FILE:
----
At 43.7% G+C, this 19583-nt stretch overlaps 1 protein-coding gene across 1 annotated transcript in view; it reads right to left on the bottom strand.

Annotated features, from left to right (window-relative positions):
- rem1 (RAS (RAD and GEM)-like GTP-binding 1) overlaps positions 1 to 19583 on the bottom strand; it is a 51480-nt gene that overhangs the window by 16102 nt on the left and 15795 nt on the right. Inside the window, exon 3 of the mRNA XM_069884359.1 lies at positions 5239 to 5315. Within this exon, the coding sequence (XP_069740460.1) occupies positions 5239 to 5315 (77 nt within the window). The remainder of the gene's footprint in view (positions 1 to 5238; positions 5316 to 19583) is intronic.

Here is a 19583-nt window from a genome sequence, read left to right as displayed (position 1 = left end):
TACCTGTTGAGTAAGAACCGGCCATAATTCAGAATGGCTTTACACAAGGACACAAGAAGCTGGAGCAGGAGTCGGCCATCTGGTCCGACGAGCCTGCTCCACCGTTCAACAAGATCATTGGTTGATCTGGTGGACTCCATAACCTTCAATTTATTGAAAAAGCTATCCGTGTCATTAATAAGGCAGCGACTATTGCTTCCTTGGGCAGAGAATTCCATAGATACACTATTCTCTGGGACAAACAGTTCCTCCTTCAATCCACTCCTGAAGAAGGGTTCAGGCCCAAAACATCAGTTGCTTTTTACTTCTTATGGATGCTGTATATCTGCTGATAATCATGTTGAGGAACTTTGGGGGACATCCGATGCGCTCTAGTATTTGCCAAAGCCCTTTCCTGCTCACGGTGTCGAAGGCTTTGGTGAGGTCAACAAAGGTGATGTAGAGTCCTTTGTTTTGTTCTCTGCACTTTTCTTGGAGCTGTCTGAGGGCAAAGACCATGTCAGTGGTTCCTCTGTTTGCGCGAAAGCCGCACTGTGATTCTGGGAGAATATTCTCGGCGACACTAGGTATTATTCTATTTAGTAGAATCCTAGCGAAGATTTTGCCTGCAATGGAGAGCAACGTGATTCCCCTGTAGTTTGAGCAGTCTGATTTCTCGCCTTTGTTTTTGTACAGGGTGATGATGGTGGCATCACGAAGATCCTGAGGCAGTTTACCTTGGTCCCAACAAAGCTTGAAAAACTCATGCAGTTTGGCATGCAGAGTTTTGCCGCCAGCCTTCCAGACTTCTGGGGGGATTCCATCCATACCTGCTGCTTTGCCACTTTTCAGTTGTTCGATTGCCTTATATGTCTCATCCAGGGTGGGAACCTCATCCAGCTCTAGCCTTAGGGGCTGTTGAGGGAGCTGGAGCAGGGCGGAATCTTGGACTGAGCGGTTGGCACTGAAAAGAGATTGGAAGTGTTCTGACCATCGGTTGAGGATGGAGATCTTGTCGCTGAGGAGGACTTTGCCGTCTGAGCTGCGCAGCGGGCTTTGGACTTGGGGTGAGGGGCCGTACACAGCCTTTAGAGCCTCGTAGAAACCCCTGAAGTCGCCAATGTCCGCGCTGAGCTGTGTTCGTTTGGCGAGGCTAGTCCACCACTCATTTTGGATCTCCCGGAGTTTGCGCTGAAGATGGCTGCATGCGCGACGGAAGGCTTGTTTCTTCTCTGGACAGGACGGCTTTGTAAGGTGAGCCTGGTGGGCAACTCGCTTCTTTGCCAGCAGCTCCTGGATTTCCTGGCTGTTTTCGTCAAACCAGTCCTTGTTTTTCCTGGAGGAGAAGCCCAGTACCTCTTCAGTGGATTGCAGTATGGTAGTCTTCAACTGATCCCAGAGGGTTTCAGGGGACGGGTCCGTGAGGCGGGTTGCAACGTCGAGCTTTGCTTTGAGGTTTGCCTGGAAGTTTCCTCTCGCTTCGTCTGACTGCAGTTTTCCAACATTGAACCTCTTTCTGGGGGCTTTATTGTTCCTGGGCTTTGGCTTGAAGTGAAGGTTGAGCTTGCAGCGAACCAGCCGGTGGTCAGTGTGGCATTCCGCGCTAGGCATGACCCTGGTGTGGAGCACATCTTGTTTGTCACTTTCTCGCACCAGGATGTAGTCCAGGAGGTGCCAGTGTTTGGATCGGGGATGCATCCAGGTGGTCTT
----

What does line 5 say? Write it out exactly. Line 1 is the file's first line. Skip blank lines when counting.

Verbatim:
TACCTGTTGAGTAAGAACCGGCCATAATTCAGAATGGCTTTACACAAGGACACAAGAAGCTGGAGCAGGAGTCGGCCATCTGGTCCGACGAGCCTGCTCCACCGTTCAACAAGATCATTGGTTGATCTGGTGGACTCCATAACCTTCAATTTATTGAAAAAGCTATCCGTGTCATTAATAAGGCAGCGACTATTGCTTCCTTGGGCAGAGAATTCCATAGATACACTATTCTCTGGGACAAACAGTTCCTCCTTCAATCCACTCCTGAAGAAGGGTTCAGGCCCAAAACATCAGTTGCTTTTTACTTCTTATGGATGCTGTATATCTGCTGATAATCATGTTGAGGAACTTTGGGGGACATCCGATGCGCTCTAGTATTTGCCAAAGCCCTTTCCTGCTCACGGTGTCGAAGGCTTTGGTGAGGTCAACAAAGGTGATGTAGAGTCCTTTGTTTTGTTCTCTGCACTTTTCTTGGAGCTGTCTGAGGGCAAAGACCATGTCAGTGGTTCCTCTGTTTGCGCGAAAGCCGCACTGTGATTCTGGGAGAATATTCTCGGCGACACTAGGTATTATTCTATTTAGTAGAATCCTAGCGAAGATTTTGCCTGCAATGGAGAGCAACGTGATTCCCCTGTAGTTTGAGCAGTCTGATTTCTCGCCTTTGTTTTTGTACAGGGTGATGATGGTGGCATCACGAAGATCCTGAGGCAGTTTACCTTGGTCCCAACAAAGCTTGAAAAACTCATGCAGTTTGGCATGCAGAGTTTTGCCGCCAGCCTTCCAGACTTCTGGGGGGATTCCATCCATACCTGCTGCTTTGCCACTTTTCAGTTGTTCGATTGCCTTATATGTCTCATCCAGGGTGGGAACCTCATCCAGCTCTAGCCTTAGGGGCTGTTGAGGGAGCTGGAGCAGGGCGGAATCTTGGACTGAGCGGTTGGCACTGAAAAGAGATTGGAAGTGTTCTGACCATCGGTTGAGGATGGAGATCTTGTCGCTGAGGAGGACTTTGCCGTCTGAGCTGCGCAGCGGGCTTTGGACTTGGGGTGAGGGGCCGTACACAGCCTTTAGAGCCTCGTAGAAACCCCTGAAGTCGCCAATGTCCGCGCTGAGCTGTGTTCGTTTGGCGAGGCTAGTCCACCACTCATTTTGGATCTCCCGGAGTTTGCGCTGAAGATGGCTGCATGCGCGACGGAAGGCTTGTTTCTTCTCTGGACAGGACGGCTTTGTAAGGTGAGCCTGGTGGGCAACTCGCTTCTTTGCCAGCAGCTCCTGGATTTCCTGGCTGTTTTCGTCAAACCAGTCCTTGTTTTTCCTGGAGGAGAAGCCCAGTACCTCTTCAGTGGATTGCAGTATGGTAGTCTTCAACTGATCCCAGAGGGTTTCAGGGGACGGGTCCGTGAGGCGGGTTGCAACGTCGAGCTTTGCTTTGAGGTTTGCCTGGAAGTTTCCTCTCGCTTCGTCTGACTGCAGTTTTCCAACATTGAACCTCTTTCTGGGGGCTTTATTGTTCCTGGGCTTTGGCTTGAAGTGAAGGTTGAGCTTGCAGCGAACCAGCCGGTGGTCAGTGTGGCATTCCGCGCTAGGCATGACCCTGGTGTGGAGCACATCTTGTTTGTCACTTTCTCGCACCAGGATGTAGTCCAGGAGGTGCCAGTGTTTGGATCGGGGATGCATCCAGGTGGTCTT